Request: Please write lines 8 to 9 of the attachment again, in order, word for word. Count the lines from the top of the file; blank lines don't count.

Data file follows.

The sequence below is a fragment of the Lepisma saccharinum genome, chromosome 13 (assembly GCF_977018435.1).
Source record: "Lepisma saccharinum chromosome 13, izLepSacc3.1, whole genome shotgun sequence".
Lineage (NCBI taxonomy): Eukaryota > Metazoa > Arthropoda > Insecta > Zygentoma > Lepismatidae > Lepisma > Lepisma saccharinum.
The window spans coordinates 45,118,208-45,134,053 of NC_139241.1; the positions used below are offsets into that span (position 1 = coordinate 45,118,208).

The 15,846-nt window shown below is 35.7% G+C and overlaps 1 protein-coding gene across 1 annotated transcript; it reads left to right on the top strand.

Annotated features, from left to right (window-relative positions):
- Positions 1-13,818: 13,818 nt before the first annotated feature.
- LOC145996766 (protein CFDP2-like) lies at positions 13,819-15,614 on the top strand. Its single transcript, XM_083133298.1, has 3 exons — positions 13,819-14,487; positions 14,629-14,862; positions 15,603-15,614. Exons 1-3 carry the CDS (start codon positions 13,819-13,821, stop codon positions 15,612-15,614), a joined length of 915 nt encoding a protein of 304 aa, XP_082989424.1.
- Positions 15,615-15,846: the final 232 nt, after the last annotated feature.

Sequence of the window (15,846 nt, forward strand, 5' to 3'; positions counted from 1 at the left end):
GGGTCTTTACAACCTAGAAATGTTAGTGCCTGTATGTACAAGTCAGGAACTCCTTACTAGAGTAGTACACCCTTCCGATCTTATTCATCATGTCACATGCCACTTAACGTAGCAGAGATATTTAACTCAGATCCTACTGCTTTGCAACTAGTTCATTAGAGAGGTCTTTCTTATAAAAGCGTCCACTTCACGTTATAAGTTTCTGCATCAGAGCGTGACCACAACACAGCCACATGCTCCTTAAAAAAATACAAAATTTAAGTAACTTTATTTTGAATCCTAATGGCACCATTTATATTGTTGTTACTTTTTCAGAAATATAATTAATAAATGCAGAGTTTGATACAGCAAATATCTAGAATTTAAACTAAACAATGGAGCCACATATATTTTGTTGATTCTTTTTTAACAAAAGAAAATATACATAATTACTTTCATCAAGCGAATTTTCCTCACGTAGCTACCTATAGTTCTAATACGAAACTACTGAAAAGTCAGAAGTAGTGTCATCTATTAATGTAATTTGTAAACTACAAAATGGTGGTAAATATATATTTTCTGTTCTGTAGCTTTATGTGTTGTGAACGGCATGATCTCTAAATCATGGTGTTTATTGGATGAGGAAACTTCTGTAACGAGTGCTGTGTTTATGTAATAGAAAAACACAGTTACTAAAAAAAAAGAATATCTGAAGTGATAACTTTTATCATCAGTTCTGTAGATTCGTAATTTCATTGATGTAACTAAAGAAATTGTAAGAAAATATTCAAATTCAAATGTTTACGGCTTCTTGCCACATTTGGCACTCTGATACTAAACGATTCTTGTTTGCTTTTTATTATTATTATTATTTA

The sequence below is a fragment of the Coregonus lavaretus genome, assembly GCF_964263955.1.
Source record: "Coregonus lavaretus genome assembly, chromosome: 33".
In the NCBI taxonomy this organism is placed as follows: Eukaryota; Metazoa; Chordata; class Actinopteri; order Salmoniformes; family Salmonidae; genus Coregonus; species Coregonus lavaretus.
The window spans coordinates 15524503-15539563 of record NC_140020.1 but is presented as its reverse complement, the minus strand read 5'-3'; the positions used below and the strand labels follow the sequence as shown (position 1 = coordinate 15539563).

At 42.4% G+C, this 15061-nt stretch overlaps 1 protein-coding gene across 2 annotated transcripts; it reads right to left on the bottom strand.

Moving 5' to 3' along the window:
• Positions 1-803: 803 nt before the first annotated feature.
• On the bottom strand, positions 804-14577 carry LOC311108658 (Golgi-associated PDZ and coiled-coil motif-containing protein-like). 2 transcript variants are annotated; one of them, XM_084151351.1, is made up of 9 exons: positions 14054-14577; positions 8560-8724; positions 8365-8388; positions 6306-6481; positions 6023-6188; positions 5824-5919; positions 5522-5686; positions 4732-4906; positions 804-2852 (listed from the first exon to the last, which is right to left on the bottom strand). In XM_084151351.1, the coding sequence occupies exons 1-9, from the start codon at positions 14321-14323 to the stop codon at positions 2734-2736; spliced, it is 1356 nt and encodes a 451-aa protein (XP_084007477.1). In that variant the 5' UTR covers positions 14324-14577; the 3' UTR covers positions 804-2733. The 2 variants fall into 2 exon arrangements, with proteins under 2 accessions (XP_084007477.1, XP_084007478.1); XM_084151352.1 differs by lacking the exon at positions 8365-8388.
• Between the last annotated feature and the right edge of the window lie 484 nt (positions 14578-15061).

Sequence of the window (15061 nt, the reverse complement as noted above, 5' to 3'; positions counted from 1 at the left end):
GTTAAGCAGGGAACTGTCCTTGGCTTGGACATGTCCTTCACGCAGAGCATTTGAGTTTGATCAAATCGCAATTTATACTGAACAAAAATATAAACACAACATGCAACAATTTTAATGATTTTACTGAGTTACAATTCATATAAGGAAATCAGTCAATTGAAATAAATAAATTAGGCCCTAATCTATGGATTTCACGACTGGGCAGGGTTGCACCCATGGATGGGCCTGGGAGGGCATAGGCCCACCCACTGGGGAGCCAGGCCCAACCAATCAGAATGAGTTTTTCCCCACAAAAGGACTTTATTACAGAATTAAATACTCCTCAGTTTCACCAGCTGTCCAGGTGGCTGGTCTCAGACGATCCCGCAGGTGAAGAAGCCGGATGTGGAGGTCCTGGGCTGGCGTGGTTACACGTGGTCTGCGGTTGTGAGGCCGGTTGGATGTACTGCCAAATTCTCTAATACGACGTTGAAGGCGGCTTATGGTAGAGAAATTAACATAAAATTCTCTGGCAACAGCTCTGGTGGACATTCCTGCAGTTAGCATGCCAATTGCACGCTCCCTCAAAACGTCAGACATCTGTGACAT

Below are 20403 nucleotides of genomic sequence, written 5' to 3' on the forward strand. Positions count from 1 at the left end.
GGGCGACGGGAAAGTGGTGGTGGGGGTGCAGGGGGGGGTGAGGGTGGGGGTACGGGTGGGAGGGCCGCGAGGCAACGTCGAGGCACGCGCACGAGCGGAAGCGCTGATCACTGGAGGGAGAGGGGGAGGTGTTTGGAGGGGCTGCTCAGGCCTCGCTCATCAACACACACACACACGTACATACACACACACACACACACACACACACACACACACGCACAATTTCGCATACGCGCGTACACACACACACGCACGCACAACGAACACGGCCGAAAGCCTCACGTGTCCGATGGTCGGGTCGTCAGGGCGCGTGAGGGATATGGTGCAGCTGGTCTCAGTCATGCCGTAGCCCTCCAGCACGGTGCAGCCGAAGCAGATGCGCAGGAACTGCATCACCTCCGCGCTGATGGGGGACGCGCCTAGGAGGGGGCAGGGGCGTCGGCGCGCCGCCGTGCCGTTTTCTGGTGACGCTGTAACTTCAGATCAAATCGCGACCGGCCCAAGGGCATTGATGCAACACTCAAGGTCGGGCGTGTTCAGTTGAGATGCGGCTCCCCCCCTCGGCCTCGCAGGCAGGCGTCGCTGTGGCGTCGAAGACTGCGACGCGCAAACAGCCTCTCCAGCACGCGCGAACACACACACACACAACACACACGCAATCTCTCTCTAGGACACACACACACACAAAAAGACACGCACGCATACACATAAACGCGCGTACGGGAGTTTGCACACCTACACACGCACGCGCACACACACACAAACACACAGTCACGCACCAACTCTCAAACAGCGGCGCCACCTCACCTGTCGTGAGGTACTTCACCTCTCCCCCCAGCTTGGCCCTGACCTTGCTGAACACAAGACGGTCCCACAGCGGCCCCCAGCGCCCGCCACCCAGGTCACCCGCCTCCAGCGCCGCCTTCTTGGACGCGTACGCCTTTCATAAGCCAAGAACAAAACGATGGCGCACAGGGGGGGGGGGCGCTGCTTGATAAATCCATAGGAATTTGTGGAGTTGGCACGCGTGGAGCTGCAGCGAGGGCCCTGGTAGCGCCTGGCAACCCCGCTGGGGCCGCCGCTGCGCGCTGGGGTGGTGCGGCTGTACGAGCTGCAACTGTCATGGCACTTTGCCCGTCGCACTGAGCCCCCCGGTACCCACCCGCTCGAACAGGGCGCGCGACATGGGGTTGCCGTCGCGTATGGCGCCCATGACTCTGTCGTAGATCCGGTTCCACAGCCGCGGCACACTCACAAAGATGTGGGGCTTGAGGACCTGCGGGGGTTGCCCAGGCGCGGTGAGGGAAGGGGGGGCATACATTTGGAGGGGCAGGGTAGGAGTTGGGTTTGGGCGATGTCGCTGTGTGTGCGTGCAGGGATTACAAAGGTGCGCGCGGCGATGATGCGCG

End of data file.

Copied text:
- LOC145996766 (protein CFDP2-like) lies at positions 13,819-15,614 on the top strand. Its single transcript, XM_083133298.1, has 3 exons — positions 13,819-14,487; positions 14,629-14,862; positions 15,603-15,614. Exons 1-3 carry the CDS (start codon positions 13,819-13,821, stop codon positions 15,612-15,614), a joined length of 915 nt encoding a protein of 304 aa, XP_082989424.1.
- Positions 15,615-15,846: the final 232 nt, after the last annotated feature.